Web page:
By RIEL MAJOR
PROGRESSIVE Liberal Party Chairman Fred Mitchell criticised Finance Minister Peter Turnquest yesterday for what he called “ad hominem attacks” against PLP Deputy Leader Chester Cooper.
Mr Turnquest and Mr Cooper, the PLP’s finance spokesman, have been in a war of words after the latter suggested the steep revision to the 2017-2018 deficit estimates after just five-and-a-half months showed the government “simply doesn’t know what it’s doing”.
Tribune Business reported the Exuma and Ragged Island MP argued the deficit was “not substantially different” from what the Christie administration incurred in 2016-2017, as its $661m worth of “red ink” would have been much lower if not for the impact of Hurricane Matthew.
This prompted an immediate response from Mr Turnquest, who accused Mr Cooper of “amnesia” over the four successive Bahamas sovereign credit rating downgrades presided over by his party when in office.
In response to the row, Mr Mitchell said: “I was particularly concerned after I saw a report on Eyewitness News last night about the ad hominem attacks that are involved every time Peter Turnquest gets pinned to the mat on the figures and facts which he spins with regards to his superintendents of the job of minister of finance.
“Every time the (FNM) came to office they would then say ‘stop, review and cancel’ and they have done it again this time. We warned them when they came into office not to believe their own propaganda. They deliberately pursued a strategy where unwisely, so they thought, that you can go to the bank borrow several hundred million dollars and pay off all your debts.
“It is impossible to pay off your debts; you cannot pay off all your debts. Debt is a fact of life and in a developing country you cannot have development unless you have debt.”
He continued: “The whole question is one of management and the competence of the leadership. The moment you signal to a country that you are cutting back...when the government does that everything in this country depends on government spending. When the government does that there is a negative impact on this economy so it is no surprise that the deficit figures that they predicted have proven to be false and it’s going to get worse because of their own doing.”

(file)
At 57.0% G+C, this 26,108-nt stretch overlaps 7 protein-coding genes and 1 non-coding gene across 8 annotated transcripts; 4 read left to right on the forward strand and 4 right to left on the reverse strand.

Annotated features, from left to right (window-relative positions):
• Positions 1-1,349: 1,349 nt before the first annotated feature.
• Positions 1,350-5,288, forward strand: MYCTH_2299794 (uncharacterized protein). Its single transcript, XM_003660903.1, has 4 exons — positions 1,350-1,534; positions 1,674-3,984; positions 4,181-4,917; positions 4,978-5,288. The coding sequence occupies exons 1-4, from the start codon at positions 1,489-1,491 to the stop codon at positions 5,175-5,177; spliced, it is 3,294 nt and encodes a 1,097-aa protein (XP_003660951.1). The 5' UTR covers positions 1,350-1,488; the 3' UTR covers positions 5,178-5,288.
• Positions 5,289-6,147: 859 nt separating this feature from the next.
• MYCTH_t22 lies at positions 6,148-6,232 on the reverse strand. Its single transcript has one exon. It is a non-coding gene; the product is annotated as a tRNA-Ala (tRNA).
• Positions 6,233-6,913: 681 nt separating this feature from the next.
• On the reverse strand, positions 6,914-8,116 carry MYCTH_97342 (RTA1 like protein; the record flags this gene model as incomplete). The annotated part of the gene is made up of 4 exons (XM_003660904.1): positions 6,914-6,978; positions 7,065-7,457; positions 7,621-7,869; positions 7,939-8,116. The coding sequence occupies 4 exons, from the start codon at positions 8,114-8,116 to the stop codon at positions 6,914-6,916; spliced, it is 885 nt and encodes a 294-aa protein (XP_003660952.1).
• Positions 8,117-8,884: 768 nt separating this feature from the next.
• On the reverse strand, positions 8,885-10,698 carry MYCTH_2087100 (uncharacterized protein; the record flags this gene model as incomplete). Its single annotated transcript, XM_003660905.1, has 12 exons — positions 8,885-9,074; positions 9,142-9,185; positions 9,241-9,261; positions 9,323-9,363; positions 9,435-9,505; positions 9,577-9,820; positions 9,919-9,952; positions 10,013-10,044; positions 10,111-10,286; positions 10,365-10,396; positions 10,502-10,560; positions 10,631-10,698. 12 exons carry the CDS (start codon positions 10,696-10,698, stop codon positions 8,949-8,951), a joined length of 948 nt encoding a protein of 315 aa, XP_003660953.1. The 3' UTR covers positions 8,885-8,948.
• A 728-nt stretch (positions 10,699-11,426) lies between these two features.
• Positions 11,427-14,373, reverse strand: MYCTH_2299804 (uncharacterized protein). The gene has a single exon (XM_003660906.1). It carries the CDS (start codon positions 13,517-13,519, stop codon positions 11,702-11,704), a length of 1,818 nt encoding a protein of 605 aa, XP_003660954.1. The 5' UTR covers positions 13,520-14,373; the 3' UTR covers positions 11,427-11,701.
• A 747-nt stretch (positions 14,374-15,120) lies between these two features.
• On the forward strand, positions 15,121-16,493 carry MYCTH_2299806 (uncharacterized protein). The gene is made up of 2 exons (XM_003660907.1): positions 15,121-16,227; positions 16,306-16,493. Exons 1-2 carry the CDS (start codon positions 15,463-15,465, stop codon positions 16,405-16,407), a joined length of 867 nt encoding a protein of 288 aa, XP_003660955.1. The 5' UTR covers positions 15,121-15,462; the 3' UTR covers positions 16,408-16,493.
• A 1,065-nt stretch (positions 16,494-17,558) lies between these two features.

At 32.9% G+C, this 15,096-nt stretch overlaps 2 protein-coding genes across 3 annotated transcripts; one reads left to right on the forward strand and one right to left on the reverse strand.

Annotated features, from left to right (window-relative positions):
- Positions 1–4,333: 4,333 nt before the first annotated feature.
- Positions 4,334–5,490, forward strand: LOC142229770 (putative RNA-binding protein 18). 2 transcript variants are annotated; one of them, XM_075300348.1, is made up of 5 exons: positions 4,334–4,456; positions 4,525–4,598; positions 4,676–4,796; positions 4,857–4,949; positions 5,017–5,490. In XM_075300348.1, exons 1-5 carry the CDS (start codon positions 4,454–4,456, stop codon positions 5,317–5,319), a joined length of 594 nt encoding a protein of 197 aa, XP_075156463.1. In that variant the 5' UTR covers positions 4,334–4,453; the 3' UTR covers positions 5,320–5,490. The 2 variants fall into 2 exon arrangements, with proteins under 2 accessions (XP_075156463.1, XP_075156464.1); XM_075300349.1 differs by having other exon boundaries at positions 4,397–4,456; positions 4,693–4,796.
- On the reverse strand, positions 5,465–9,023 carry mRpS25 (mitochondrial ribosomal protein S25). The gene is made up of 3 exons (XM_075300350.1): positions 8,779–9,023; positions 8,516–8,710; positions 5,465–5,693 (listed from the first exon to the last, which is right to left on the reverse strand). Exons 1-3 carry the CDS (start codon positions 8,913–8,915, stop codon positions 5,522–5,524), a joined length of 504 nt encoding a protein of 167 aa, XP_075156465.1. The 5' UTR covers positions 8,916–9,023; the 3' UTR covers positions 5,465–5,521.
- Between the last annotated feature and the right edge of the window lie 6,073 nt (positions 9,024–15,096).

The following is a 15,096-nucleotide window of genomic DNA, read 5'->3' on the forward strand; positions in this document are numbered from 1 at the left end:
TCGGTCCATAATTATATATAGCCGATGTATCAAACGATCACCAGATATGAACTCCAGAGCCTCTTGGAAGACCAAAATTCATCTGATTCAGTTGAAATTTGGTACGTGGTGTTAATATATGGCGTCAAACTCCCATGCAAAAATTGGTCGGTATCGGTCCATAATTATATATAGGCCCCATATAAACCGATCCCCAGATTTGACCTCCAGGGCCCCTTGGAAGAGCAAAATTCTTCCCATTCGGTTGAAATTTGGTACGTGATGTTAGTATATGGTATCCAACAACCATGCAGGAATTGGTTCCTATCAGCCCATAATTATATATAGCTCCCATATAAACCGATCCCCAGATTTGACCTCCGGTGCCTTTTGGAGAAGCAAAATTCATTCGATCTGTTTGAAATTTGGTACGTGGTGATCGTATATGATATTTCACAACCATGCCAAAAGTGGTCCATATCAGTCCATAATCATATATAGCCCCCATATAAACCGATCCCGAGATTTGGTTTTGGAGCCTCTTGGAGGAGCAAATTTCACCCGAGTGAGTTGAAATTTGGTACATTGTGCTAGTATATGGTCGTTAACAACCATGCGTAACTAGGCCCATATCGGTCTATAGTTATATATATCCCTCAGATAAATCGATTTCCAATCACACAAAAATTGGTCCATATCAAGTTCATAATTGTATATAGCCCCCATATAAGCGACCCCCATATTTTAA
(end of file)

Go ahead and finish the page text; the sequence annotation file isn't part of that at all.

Mr Mitchell also accused the government of moving the goalposts on the Grand Lucayan resort purchase and planned sale.
“They have said for example that they are investing in a hotel, $65m in Grand Bahama design, they say to create jobs but the first thing that happens is 200 people get laid off or about to get laid off so how many jobs did they save? Then they said they’re not going to spend anything on the hotel, the hotel will be sold within six months, now they have announced that deadline has slipped and that’s not going to happen and they now say they are going to spend $3.5m of Bahamian tax payers’ money on a facelift of the hotel.”
Mr Mitchell said as Mr Turnquest is the minister of finance, he has a credibility problem because the facts don’t add up.
“The facts show very clearly that the FNM has a credibility problem. The proof is in the pudding and the pudding does not taste good.”
As the Christmas season is fast approaching, Mr Mitchell said if a PLP finance minister were in office their goal would to be to ensure people have a good Christmas not continuously announce bad news.
“Instead this man gets up and it’s just one bad story after the next,” said Mr Mitchell.
“We must cut back, we must do this, we must do that, they laying off people soon and so forth that’s not the PLP story and that’s not the PLP action. So all we have to do today is to present those two stories – a narrative of stop, review and cancel or the narrative of growth.
“The FNM is the stop, review and cancel narrative and the PLP is for growth and development and I think the country does better on the PLP side.”
Chucky 4 years, 5 months ago
Who posted the picture of Freddie cuddling up to the young Jamaican Boy in the bar on east street bar?
You need to post that on here for everyone who's not a facebook user to see.
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